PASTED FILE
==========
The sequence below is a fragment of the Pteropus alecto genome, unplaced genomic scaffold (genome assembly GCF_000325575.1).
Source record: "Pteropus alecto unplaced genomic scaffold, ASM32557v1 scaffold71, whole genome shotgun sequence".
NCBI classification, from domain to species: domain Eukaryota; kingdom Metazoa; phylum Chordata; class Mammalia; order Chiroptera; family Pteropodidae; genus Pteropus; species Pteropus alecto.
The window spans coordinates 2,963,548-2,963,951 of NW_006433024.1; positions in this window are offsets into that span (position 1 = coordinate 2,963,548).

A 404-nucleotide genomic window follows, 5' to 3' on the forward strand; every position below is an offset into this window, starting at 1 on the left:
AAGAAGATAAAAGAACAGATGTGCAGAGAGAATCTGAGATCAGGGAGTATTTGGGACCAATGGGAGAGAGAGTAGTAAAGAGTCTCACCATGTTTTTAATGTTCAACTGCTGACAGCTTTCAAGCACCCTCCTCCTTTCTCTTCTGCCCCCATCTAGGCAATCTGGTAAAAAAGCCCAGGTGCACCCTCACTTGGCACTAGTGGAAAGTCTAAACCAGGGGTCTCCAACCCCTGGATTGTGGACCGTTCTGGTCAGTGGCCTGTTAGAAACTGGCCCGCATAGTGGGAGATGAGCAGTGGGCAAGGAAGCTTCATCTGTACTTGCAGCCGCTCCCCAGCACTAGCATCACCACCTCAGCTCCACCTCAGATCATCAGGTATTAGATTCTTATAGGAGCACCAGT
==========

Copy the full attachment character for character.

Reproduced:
The sequence below is a fragment of the Pteropus alecto genome, unplaced genomic scaffold (genome assembly GCF_000325575.1).
Source record: "Pteropus alecto unplaced genomic scaffold, ASM32557v1 scaffold71, whole genome shotgun sequence".
NCBI classification, from domain to species: domain Eukaryota; kingdom Metazoa; phylum Chordata; class Mammalia; order Chiroptera; family Pteropodidae; genus Pteropus; species Pteropus alecto.
The window spans coordinates 2,963,548-2,963,951 of NW_006433024.1; positions in this window are offsets into that span (position 1 = coordinate 2,963,548).

A 404-nucleotide genomic window follows, 5' to 3' on the forward strand; every position below is an offset into this window, starting at 1 on the left:
AAGAAGATAAAAGAACAGATGTGCAGAGAGAATCTGAGATCAGGGAGTATTTGGGACCAATGGGAGAGAGAGTAGTAAAGAGTCTCACCATGTTTTTAATGTTCAACTGCTGACAGCTTTCAAGCACCCTCCTCCTTTCTCTTCTGCCCCCATCTAGGCAATCTGGTAAAAAAGCCCAGGTGCACCCTCACTTGGCACTAGTGGAAAGTCTAAACCAGGGGTCTCCAACCCCTGGATTGTGGACCGTTCTGGTCAGTGGCCTGTTAGAAACTGGCCCGCATAGTGGGAGATGAGCAGTGGGCAAGGAAGCTTCATCTGTACTTGCAGCCGCTCCCCAGCACTAGCATCACCACCTCAGCTCCACCTCAGATCATCAGGTATTAGATTCTTATAGGAGCACCAGT